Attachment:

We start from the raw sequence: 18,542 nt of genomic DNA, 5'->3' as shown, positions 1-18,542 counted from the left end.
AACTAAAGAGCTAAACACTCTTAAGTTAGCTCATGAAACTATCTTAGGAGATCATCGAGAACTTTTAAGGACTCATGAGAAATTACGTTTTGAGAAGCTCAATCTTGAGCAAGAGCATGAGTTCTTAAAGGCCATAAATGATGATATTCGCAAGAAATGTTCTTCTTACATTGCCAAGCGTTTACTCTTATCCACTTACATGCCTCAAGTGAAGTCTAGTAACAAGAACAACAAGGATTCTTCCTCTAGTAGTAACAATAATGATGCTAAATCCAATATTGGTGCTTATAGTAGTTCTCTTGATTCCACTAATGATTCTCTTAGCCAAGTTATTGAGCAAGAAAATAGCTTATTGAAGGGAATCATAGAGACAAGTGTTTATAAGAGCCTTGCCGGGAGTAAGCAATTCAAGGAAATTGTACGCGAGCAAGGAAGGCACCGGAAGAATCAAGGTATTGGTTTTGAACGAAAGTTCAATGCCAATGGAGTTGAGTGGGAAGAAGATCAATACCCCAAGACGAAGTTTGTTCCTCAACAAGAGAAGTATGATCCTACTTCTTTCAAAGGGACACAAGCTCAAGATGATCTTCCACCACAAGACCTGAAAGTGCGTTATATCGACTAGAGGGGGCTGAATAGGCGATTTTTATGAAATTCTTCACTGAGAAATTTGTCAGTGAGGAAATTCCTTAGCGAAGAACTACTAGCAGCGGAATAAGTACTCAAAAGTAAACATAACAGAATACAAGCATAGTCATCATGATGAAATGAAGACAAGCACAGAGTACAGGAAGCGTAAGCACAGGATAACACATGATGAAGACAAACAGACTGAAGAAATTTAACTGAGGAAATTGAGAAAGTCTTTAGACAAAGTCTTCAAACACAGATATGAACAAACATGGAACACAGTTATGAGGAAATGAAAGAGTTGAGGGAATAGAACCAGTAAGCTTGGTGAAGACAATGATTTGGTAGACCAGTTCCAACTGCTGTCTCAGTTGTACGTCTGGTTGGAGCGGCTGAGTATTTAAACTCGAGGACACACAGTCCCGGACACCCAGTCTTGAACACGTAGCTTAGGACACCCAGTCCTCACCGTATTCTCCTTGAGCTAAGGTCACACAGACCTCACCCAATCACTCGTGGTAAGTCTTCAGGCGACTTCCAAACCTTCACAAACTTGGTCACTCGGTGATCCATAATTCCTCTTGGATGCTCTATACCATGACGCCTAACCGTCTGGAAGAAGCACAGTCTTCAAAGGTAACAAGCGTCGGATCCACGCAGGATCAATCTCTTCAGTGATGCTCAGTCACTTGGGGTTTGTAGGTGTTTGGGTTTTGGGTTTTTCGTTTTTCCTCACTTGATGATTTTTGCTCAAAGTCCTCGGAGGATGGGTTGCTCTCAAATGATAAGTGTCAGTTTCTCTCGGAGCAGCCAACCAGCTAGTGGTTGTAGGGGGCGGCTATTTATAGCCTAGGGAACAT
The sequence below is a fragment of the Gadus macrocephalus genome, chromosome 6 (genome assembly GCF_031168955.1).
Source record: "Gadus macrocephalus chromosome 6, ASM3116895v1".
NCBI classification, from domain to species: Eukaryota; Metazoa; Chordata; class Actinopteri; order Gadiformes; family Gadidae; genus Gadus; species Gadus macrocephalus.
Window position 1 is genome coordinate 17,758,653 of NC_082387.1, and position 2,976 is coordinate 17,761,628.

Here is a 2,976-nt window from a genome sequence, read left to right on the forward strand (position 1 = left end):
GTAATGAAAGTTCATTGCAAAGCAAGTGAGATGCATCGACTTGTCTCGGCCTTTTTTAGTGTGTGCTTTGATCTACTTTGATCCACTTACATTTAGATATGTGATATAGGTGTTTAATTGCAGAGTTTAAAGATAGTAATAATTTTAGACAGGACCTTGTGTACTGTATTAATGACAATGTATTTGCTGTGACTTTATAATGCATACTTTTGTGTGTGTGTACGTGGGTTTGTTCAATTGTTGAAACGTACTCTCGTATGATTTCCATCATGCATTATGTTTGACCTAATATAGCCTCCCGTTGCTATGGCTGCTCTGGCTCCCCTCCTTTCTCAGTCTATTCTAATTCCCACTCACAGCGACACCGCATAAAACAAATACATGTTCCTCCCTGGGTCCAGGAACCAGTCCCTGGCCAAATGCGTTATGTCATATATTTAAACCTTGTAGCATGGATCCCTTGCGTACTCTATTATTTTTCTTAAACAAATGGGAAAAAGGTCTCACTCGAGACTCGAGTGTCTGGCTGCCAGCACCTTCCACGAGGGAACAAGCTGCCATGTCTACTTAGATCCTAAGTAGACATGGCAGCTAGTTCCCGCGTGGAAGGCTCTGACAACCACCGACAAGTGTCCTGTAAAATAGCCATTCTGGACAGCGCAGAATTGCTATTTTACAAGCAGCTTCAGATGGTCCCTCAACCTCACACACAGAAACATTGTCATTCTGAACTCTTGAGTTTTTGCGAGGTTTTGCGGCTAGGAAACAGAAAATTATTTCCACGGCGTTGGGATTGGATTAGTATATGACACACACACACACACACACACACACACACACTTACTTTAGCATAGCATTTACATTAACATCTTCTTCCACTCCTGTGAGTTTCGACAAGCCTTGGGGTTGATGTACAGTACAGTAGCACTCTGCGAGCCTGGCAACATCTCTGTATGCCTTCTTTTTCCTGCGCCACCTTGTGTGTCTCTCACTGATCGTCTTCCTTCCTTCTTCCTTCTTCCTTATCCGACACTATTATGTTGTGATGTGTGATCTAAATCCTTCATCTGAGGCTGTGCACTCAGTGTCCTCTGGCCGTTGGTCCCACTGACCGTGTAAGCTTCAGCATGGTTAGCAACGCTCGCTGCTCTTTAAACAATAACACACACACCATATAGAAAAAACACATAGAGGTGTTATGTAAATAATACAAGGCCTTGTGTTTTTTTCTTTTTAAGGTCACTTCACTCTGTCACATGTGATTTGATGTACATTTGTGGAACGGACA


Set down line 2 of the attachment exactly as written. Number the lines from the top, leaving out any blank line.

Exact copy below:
AACTAAAGAGCTAAACACTCTTAAGTTAGCTCATGAAACTATCTTAGGAGATCATCGAGAACTTTTAAGGACTCATGAGAAATTACGTTTTGAGAAGCTCAATCTTGAGCAAGAGCATGAGTTCTTAAAGGCCATAAATGATGATATTCGCAAGAAATGTTCTTCTTACATTGCCAAGCGTTTACTCTTATCCACTTACATGCCTCAAGTGAAGTCTAGTAACAAGAACAACAAGGATTCTTCCTCTAGTAGTAACAATAATGATGCTAAATCCAATATTGGTGCTTATAGTAGTTCTCTTGATTCCACTAATGATTCTCTTAGCCAAGTTATTGAGCAAGAAAATAGCTTATTGAAGGGAATCATAGAGACAAGTGTTTATAAGAGCCTTGCCGGGAGTAAGCAATTCAAGGAAATTGTACGCGAGCAAGGAAGGCACCGGAAGAATCAAGGTATTGGTTTTGAACGAAAGTTCAATGCCAATGGAGTTGAGTGGGAAGAAGATCAATACCCCAAGACGAAGTTTGTTCCTCAACAAGAGAAGTATGATCCTACTTCTTTCAAAGGGACACAAGCTCAAGATGATCTTCCACCACAAGACCTGAAAGTGCGTTATATCGACTAGAGGGGGCTGAATAGGCGATTTTTATGAAATTCTTCACTGAGAAATTTGTCAGTGAGGAAATTCCTTAGCGAAGAACTACTAGCAGCGGAATAAGTACTCAAAAGTAAACATAACAGAATACAAGCATAGTCATCATGATGAAATGAAGACAAGCACAGAGTACAGGAAGCGTAAGCACAGGATAACACATGATGAAGACAAACAGACTGAAGAAATTTAACTGAGGAAATTGAGAAAGTCTTTAGACAAAGTCTTCAAACACAGATATGAACAAACATGGAACACAGTTATGAGGAAATGAAAGAGTTGAGGGAATAGAACCAGTAAGCTTGGTGAAGACAATGATTTGGTAGACCAGTTCCAACTGCTGTCTCAGTTGTACGTCTGGTTGGAGCGGCTGAGTATTTAAACTCGAGGACACACAGTCCCGGACACCCAGTCTTGAACACGTAGCTTAGGACACCCAGTCCTCACCGTATTCTCCTTGAGCTAAGGTCACACAGACCTCACCCAATCACTCGTGGTAAGTCTTCAGGCGACTTCCAAACCTTCACAAACTTGGTCACTCGGTGATCCATAATTCCTCTTGGATGCTCTATACCATGACGCCTAACCGTCTGGAAGAAGCACAGTCTTCAAAGGTAACAAGCGTCGGATCCACGCAGGATCAATCTCTTCAGTGATGCTCAGTCACTTGGGGTTTGTAGGTGTTTGGGTTTTGGGTTTTTCGTTTTTCCTCACTTGATGATTTTTGCTCAAAGTCCTCGGAGGATGGGTTGCTCTCAAATGATAAGTGTCAGTTTCTCTCGGAGCAGCCAACCAGCTAGTGGTTGTAGGGGGCGGCTATTTATAGCCTAGGGAACAT